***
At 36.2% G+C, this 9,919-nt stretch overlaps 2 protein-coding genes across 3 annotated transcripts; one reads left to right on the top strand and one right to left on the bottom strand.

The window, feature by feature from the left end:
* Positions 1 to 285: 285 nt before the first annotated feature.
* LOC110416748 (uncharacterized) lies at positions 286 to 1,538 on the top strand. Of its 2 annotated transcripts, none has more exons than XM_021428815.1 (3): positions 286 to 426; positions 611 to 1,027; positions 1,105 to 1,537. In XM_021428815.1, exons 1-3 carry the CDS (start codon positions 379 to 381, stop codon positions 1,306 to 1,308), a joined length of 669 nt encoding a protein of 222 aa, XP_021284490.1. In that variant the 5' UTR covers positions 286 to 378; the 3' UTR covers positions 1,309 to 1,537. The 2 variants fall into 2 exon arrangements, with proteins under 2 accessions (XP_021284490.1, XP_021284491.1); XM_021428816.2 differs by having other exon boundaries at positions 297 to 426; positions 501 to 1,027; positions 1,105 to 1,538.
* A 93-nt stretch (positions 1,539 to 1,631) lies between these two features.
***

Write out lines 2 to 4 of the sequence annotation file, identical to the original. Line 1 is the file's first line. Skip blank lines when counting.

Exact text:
The window, feature by feature from the left end:
* Positions 1 to 285: 285 nt before the first annotated feature.
* LOC110416748 (uncharacterized) lies at positions 286 to 1,538 on the top strand. Of its 2 annotated transcripts, none has more exons than XM_021428815.1 (3): positions 286 to 426; positions 611 to 1,027; positions 1,105 to 1,537. In XM_021428815.1, exons 1-3 carry the CDS (start codon positions 379 to 381, stop codon positions 1,306 to 1,308), a joined length of 669 nt encoding a protein of 222 aa, XP_021284490.1. In that variant the 5' UTR covers positions 286 to 378; the 3' UTR covers positions 1,309 to 1,537. The 2 variants fall into 2 exon arrangements, with proteins under 2 accessions (XP_021284490.1, XP_021284491.1); XM_021428816.2 differs by having other exon boundaries at positions 297 to 426; positions 501 to 1,027; positions 1,105 to 1,538.